Chau traveled to Israel with Covenant Journey, and to South Africa on missions with a group at Oral Roberts University, Staver said in an interview.
“John loved people, and he loved Jesus. He was willing to give his life to share Jesus with the people on North Sentinel island,” Staver said in a press release. “Ever since high school, John wanted to go to North Sentinel to share Jesus with this indigenous people.”
In the Outward Collective article, Chau spoke of his adventures, including climbing Table Mountain in Washington state on Christmas break while in college.
Chau said going back to the Andman and Nicobar Islands was on the top of his adventure to-do list, the article said.
Chau knew the risks but it ‘didn’t frighten him’
Chau did not tell police of his intentions to travel to North Sentinel to attempt to convert its inhabitants, officials said. But he told a few people close to him, like Ramsey, who said Chau knew the island was a restricted area and his mission there was illegal.
Ramsey, who met Chau in August 2015 on a Covenant Journey trip to Israel, said they “both had a passion for sharing our faith with others.”
When Chau returned from this scouting trip, Ramsey recalled Chau talked about his plans to return to the remote region, bearing gifts. He said he wanted to get to know the islanders’ way of life, eventually share the gospel and perhaps translate the Bible, Ramsey recalled.
“I kind of gathered that he would have been open to staying there for the rest of his life, but he didn’t explicitly say that,” Ramsey said.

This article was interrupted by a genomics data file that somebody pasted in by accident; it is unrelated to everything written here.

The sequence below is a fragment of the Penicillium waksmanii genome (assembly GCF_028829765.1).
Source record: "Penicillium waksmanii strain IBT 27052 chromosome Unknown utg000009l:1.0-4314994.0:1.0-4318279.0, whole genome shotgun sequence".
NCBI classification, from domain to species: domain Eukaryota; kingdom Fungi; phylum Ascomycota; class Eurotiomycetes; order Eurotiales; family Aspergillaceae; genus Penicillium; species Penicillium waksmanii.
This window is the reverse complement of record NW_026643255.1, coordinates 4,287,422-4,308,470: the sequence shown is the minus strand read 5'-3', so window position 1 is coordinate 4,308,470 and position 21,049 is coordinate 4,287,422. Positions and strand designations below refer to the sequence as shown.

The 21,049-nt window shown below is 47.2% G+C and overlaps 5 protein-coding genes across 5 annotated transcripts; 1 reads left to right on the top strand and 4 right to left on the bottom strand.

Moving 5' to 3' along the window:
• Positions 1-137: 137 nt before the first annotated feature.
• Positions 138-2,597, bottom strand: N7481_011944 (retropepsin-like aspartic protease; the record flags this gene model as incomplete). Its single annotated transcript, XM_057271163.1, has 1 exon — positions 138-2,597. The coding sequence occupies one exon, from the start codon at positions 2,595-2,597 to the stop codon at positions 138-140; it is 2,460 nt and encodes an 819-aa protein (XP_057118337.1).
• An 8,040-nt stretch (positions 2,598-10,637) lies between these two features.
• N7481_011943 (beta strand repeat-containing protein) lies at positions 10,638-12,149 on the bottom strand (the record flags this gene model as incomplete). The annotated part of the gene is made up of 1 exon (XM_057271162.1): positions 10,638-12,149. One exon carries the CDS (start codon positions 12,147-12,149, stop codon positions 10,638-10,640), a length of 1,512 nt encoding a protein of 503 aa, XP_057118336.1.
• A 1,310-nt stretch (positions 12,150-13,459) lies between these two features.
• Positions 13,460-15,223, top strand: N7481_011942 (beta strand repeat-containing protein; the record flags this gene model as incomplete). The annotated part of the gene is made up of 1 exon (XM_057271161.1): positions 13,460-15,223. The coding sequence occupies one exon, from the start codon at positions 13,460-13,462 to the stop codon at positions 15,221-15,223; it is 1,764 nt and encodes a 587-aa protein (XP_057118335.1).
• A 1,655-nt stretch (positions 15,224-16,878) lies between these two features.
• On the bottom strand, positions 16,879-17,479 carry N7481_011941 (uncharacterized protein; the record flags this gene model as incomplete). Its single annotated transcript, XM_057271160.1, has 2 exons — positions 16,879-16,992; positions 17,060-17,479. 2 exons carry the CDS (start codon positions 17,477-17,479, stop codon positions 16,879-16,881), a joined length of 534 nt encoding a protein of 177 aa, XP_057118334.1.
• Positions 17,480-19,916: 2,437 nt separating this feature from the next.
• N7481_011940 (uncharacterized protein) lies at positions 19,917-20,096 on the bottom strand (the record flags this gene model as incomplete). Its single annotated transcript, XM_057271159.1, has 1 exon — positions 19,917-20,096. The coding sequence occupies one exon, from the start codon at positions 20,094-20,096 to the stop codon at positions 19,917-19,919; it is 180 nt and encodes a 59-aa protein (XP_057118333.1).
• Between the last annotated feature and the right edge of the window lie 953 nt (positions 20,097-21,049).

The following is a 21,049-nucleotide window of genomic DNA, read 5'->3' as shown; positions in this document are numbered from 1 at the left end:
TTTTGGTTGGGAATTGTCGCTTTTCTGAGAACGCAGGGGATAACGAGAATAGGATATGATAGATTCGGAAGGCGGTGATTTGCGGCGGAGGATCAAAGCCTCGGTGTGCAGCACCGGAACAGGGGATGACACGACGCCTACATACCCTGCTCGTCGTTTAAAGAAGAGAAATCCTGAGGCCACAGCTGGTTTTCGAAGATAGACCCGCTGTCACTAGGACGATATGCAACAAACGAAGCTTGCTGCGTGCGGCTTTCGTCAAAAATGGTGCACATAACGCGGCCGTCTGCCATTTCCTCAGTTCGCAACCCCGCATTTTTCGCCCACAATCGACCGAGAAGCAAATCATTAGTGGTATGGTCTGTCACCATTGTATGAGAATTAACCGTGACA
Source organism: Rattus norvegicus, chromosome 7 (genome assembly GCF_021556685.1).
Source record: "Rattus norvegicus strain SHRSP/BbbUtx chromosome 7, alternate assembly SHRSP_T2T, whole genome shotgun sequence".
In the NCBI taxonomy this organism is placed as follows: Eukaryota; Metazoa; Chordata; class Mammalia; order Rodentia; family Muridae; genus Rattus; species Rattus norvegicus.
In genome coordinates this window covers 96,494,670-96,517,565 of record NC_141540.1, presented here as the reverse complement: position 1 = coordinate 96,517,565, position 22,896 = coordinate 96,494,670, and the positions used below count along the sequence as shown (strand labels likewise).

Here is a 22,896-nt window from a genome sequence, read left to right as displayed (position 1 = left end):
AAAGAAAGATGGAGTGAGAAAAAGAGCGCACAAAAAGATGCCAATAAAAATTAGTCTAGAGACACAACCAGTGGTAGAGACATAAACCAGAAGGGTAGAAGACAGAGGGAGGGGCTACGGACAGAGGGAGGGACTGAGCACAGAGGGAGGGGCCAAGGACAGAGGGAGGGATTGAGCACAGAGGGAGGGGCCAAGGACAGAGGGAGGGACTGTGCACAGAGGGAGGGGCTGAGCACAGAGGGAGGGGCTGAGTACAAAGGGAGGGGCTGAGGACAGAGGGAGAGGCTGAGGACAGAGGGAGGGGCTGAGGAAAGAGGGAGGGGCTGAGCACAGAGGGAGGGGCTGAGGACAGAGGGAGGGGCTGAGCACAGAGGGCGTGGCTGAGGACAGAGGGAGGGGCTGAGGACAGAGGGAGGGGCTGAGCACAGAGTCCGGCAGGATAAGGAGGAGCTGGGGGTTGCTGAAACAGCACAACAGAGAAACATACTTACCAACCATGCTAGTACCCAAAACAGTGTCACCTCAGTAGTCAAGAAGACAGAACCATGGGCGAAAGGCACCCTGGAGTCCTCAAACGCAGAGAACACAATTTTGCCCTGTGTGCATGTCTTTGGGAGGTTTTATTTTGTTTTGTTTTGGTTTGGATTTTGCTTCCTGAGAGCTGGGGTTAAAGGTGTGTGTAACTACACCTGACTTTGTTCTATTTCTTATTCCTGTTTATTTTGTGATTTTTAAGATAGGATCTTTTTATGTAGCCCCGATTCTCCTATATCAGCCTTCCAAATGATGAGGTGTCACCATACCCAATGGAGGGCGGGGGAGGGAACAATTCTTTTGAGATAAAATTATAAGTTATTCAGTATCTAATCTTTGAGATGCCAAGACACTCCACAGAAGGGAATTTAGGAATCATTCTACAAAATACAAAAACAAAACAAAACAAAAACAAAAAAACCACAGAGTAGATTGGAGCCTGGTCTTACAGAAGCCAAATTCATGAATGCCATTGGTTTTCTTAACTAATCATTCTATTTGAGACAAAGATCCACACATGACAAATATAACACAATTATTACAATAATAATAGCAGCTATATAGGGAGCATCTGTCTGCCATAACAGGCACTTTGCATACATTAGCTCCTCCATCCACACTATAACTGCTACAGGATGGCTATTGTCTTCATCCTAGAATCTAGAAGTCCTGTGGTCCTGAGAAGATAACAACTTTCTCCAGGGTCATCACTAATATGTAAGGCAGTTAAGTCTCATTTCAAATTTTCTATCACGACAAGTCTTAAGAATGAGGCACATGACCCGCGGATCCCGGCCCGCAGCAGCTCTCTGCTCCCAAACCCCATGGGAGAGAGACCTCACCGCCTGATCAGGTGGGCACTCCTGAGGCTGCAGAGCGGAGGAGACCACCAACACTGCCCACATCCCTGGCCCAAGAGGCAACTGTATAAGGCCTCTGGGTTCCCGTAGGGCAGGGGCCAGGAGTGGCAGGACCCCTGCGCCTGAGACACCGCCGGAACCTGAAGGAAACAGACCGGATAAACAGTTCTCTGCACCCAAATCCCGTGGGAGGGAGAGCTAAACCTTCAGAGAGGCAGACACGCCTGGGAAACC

Ramsey said Chau knew the risks, “but it didn’t seem to frighten him.”
“He believed he was going to heaven, going to be with God if he died,” Ramsey said.
For that reason, Chau didn’t want anyone to come with him to the island and put their lives in danger, Staver said.
“He went back himself knowing that he would be in danger,” Staver said.
Survival International, a nongovernmental group that says it is dedicated to tribal peoples’ rights, said Indian authorities should ensure outsiders not make contact with the tribe, because of the risk of disease or threats to their land.
“The Sentinelese have shown again and again that they want to be left alone, and their wishes should be respected,” the group said. “The British colonial occupation of the Andaman Islands decimated the tribes living there, wiping out thousands of tribespeople, and only a fraction of the original population now survive. So, the Sentinelese fear of outsiders is very understandable.”
‘This faith is worth dying for’
In a post on his Instagram page, Chau’s relatives said: “He loved God, life, helping those in need, and had nothing but love for the Sentinelese people.”
They remembered him as a beloved family member, and “a Christian missionary, a wilderness EMT, an international soccer coach, and a mountaineer.”
To Ramsey, Chau is a modern-day Jim Elliot — an evangelical Christian who was killed in a mission in Ecuador in the 1950s — and may be able to reach more people in death than in life.
“This can make a statement to the world that this faith is worth dying for, I suppose,” Ramsey said.